By Thomas Grove
MOSCOW (Reuters) - An anti-corruption campaigner said on that Monday Russia was spending far more on the Winter Olympics than President Vladimir Putin has estimated and accused politicians and businessmen of profiteering.
Alexei Navalny, who led anti-Putin street protests in 2011-2012, published data culled from government budgets and construction companies on a website (sochi.fbk.info) that he said highlighted overspending and corruption.
"Russia's overall expenses have already reached $50 billion, which makes the Russian Olympics five times more expensive than the Vancouver Olympics (in 2010)," said Navalny's report on the Games that open in the Black Sea resort of Sochi on February7.
Navalny accused Putin - who has staked personal and political prestige in the Games - of helping enrich friends by awarding them contracts to build Olympic venues at a cost several times more than those of similar facilities elsewhere.
"The whole Sochi project was conceived not only to produce the Olympic Games but also enrich a small number of Putin's close friends," Navalny told Reuters.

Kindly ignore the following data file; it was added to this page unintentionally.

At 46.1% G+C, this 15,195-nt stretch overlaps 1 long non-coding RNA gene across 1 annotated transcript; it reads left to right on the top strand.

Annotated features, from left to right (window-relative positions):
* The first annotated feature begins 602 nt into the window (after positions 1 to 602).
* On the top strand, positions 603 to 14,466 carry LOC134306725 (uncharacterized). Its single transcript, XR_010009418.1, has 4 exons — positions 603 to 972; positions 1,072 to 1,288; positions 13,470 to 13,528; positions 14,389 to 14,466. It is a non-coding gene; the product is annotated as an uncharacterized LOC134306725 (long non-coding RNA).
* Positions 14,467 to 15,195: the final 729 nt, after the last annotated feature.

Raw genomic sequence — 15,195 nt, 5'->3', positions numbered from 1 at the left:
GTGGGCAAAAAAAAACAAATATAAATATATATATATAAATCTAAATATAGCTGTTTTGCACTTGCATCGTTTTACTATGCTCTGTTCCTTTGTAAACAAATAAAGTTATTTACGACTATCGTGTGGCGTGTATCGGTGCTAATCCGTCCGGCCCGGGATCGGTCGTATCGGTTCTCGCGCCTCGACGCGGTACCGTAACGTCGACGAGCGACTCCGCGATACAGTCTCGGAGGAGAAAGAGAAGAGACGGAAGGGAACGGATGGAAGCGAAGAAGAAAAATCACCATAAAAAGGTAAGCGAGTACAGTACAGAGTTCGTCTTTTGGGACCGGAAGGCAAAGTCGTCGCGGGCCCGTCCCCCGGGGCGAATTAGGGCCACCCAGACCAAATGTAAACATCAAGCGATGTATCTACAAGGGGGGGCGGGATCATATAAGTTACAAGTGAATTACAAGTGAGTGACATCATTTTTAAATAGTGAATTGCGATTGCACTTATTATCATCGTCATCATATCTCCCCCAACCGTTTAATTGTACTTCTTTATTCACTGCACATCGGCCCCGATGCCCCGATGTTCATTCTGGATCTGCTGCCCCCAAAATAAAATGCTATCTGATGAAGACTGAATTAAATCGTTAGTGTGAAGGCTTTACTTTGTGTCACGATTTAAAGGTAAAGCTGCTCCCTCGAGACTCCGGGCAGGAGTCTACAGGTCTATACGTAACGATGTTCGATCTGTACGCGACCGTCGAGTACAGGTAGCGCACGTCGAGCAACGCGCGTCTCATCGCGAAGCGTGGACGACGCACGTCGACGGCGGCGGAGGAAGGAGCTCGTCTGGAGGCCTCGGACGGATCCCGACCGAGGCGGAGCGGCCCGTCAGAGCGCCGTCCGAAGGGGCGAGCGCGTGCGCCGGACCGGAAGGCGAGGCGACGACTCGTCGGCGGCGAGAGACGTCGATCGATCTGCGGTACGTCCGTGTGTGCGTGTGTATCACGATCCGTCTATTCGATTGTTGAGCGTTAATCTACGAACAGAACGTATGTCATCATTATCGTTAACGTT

Putin has dismissed accusations of corruption.
"We don't see any large-scale instances of corruption during our preparations ... in Sochi. If anyone has any information about corruption in Sochi, please hand it over, we will be glad and grateful," Putin said in a broadcast interview with Russian and foreign media this month.
DIVERGENT COST ESTIMATES
Putin said this month that Russia had spent some $6.5 billion on preparations for the Games.
But there are huge differences in the estimated cost of the Games even within the government. Deputy Prime Minister Dmitry Kozak said last year that Russia would spend some $50 billion, including the infrastructure projects around Sochi as well as the venues themselves.
Navalny's report, which won little attention in Russia's tightly controlled media, also contradicted government statements that private companies had financed more than half of the investment in Sochi.
It said funds channeled through state-controlled companies had been portrayed as private, rather than public investment and that the private sector had really put in less than 4 percent of the overall cost.
"In their statements, officials referred to investments of Gazprom, Sberbank, Russian Railways and other government-affiliated entities as private investments," the report said, adding that under international accounting standards such investments would be considered state money.
More than $12 billion in state funds had been divided between two companies - Olimpstroy and Russian Railways - to build venues and roads, according to the report.
It said $8.7 billion had been spent to build a railroad and motorway, around 50 km (30 miles) long, to the Rosa Khutor ski resort.
Russian Railways declined to comment on the report and Olimpstroy was not immediately available for a reaction.
(Editing by Robin Pomeroy)